boyirl:

Willie Doherty - Protecting/Invading, 1987

boyirl:

Willie Doherty - Protecting/Invading, 1987

(via paintdeath)

That was the worst lunch

(Source: keptyn, via andreii-tarkovsky)

ceciliawachter:

Lush by Cecilia Wachter

Installed at Three Gallery, Manhattan, New York, December 2013

From top left, clockwise: (1) Installation shot, (2) Installation shot, (3) Beer, (4) Tequila, (5) Wine, (6) Rum

On the 2nd of December of this year, my therapist officially diagnosed me with substance dependence. This has not come as a shock to myself or to anybody else with whom I’ve shared this information. For months – or perhaps years – friends have told me that the way I conduct my life errs on the side of excess, particularly when discussing the amounts of alcohol I put into my body and the frequency with which I imbibe.

This project, Lush, is an extension of an earlier group of work that I created entitled Analgesic, in which I presented images of substances next to self-portraits taken after my consumption of said substances. For Lush, I have specifically focused on alcohol, my most accessible and most socially acceptable drug.

The process begins with getting very drunk. Each time I’ve indulged I’ve purposely stuck to one sort of alcohol — beer, wine, tequila, vodka, et cetera. Towards the end of the night, I take a self-portrait with a disposable camera, which through the course of this project I’ve discovered is the only camera I can reliably use while intoxicated. After having the negatives processed, I soak them in the same alcohol I had been drinking. The negatives are hung up to dry and later scanned and used to make large scale prints. When I take the prints home, alcohol is poured onto and brushed over them and there they are left to soak until they’ve absorbed all of the liquid.

I’ve aspired to create a sculptural, multi-sensory experience that needs to be seen, smelled, walked around, and examined fully. The pieces have been doused in liquid and occasionally accidentally torn. They smell — in fact, they absolutely reek. They are warped and wavy. I’ve chosen to hang the prints from the ceiling so that they are confrontational and so that viewers inhabit the same space as the pieces. Ideally, it would almost be as if viewers would enter the alcoholic world I inhabit.

This is the second time I have created a series of work that consciously deals with my dependence on substances but neither of them have evolved into any kind of serious self-reflection. I can objectively consider both my life and the work that I’m creating and recognize that I may be treading in extremes, but as of yet I have not felt inspired to make permanent changes to my lifestyle. The process of creating these pieces, rather, is an attempt at consciousness and honesty. I desire to see myself as I am and to be honest with myself about my flaws, minor or major.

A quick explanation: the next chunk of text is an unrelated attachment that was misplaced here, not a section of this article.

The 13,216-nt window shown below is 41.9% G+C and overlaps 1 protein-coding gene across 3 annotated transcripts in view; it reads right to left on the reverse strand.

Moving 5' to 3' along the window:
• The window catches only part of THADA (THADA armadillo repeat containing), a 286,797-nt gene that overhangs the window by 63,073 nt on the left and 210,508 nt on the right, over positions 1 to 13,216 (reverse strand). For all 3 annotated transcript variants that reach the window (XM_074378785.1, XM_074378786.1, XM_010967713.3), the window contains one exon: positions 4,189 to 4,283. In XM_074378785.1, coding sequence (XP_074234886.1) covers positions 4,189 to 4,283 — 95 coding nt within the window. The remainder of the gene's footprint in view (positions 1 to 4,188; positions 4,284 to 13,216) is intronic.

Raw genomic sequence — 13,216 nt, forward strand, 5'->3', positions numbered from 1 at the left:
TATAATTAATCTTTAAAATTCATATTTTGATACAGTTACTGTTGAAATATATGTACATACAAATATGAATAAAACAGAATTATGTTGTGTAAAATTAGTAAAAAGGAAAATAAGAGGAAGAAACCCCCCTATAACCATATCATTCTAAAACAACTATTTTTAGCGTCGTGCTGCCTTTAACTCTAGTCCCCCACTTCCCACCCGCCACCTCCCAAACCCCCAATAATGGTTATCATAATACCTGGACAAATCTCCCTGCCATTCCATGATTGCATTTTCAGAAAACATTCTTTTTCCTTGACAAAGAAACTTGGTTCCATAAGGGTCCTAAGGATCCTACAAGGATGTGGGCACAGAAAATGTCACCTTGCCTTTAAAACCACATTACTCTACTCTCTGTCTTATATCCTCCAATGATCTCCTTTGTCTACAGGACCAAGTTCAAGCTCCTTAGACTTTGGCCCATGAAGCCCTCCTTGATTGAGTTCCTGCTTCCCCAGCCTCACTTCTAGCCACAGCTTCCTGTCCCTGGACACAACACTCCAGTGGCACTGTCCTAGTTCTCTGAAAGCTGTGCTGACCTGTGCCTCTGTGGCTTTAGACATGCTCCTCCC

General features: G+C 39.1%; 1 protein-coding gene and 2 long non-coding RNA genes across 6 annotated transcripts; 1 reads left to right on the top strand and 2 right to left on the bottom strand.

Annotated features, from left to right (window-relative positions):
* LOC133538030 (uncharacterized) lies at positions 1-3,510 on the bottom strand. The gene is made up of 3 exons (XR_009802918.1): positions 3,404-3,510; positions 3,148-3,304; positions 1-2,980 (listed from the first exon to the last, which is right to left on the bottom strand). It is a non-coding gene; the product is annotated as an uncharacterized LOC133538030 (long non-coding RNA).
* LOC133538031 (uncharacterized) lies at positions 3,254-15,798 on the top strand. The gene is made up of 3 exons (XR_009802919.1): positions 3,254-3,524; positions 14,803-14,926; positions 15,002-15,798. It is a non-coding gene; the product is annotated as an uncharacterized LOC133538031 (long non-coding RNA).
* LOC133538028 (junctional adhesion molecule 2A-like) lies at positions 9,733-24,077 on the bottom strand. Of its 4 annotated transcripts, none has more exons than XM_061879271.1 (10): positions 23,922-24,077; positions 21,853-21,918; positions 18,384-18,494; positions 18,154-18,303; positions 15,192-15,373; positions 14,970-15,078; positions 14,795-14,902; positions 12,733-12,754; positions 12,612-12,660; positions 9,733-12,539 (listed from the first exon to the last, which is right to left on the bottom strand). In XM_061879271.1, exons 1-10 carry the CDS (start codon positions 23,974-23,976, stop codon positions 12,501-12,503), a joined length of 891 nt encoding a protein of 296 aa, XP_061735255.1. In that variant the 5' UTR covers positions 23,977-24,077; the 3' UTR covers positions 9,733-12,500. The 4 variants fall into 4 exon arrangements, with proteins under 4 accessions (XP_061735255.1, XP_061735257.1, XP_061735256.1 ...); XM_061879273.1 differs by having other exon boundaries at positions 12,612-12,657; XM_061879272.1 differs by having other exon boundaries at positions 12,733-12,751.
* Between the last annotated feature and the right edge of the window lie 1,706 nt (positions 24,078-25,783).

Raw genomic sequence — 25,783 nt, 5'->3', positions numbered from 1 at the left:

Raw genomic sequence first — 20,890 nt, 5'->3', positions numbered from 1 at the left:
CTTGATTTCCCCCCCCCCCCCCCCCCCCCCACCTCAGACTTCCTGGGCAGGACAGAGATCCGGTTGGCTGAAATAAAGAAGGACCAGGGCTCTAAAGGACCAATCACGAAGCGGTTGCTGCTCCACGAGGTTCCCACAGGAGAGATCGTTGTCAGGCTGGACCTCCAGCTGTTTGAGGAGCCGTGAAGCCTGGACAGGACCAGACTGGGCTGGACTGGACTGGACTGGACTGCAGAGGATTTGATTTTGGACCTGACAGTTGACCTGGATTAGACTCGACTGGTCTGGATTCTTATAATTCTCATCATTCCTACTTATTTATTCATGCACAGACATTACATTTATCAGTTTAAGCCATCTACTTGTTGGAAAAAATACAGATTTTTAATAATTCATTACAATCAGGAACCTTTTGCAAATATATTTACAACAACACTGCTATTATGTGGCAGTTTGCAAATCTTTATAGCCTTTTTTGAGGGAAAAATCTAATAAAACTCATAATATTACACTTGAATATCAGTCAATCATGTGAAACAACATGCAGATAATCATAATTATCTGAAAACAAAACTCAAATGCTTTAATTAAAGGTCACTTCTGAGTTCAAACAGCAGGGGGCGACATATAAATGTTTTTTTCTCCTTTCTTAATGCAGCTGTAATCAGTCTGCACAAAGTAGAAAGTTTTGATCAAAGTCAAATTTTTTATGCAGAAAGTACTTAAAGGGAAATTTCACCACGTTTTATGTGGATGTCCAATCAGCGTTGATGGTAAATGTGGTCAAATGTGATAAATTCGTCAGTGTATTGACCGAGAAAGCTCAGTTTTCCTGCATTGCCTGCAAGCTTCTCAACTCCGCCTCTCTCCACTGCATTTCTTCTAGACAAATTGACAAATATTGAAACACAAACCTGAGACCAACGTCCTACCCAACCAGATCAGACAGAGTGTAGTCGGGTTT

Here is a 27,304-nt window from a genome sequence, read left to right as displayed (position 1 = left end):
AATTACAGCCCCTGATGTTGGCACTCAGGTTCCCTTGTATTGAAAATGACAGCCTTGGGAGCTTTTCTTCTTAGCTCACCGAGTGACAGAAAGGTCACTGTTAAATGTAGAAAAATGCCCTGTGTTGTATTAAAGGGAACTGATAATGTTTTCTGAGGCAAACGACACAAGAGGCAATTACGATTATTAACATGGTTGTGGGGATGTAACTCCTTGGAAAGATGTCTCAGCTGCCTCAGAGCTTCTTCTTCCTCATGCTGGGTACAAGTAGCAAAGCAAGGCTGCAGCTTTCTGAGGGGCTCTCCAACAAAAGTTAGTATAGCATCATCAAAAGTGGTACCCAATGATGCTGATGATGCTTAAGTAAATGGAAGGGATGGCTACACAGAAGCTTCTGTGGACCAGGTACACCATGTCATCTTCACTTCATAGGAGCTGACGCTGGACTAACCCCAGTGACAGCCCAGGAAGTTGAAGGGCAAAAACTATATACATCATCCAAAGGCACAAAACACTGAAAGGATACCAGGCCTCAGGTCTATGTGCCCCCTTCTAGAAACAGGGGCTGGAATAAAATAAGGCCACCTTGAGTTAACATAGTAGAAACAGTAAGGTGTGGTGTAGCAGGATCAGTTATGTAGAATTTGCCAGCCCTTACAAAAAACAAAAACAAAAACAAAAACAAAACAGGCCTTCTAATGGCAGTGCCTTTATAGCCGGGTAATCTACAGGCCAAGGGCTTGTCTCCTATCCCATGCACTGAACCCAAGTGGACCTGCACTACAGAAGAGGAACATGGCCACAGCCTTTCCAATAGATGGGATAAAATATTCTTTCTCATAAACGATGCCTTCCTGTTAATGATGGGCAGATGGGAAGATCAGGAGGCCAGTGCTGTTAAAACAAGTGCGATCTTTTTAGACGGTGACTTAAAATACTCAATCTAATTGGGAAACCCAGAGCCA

(via threepennypolly)

explore-blog:

The folks at Zen Pencils have adapted this rare 1968 interview with Stanley Kubrick on the meaning of life in a lengthy comic. 
Also see Zen Pencils’ comic adaptations of Charles Bukowski on the ideal conditions and myths of creativity and Bill Watterson’s advice, based on his spectacular commencement address on creative integrity.
euo:

Jenny Holzer

euo:

Jenny Holzer

femme-de-lettres:

Large (Wikimedia)
I suspect that, dear reader, were I to make an accusation in such a glamorous pose, I would be laughed out of town.
Buttery golden hems, apparently, go a long way towards reputation and esteem.
More seriously, though, Ernest Normand has chosen to place his Esther Denouncing Haman (1888) in an imaginative setting in more ways than one.
By which I mean that he casually includes a pair of Assyrian lamassu—lion or bull figures with men’s heads—(a motif echoed in Haman’s throne) in what was traditionally understood to be an Achaemenid Empire setting.
The architectural figures in the back could potentially be several-century-old holdovers, I suppose.
Either way, though, Normand’s taking some liberties.

femme-de-lettres:

Large (Wikimedia)

I suspect that, dear reader, were I to make an accusation in such a glamorous pose, I would be laughed out of town.

Buttery golden hems, apparently, go a long way towards reputation and esteem.

More seriously, though, Ernest Normand has chosen to place his Esther Denouncing Haman (1888) in an imaginative setting in more ways than one.

By which I mean that he casually includes a pair of Assyrian lamassu—lion or bull figures with men’s heads—(a motif echoed in Haman’s throne) in what was traditionally understood to be an Achaemenid Empire setting.

The architectural figures in the back could potentially be several-century-old holdovers, I suppose.

Either way, though, Normand’s taking some liberties.

(via antiqueart)

The tears on my cheeks

I feel lucky for every single one of them

They are life pouring out of me

I am glad they exist

Today

I am glad I exist, too

(Source: eye-contact)


Seven Samurai (1954)

Seven Samurai (1954)

(Source: cinecat)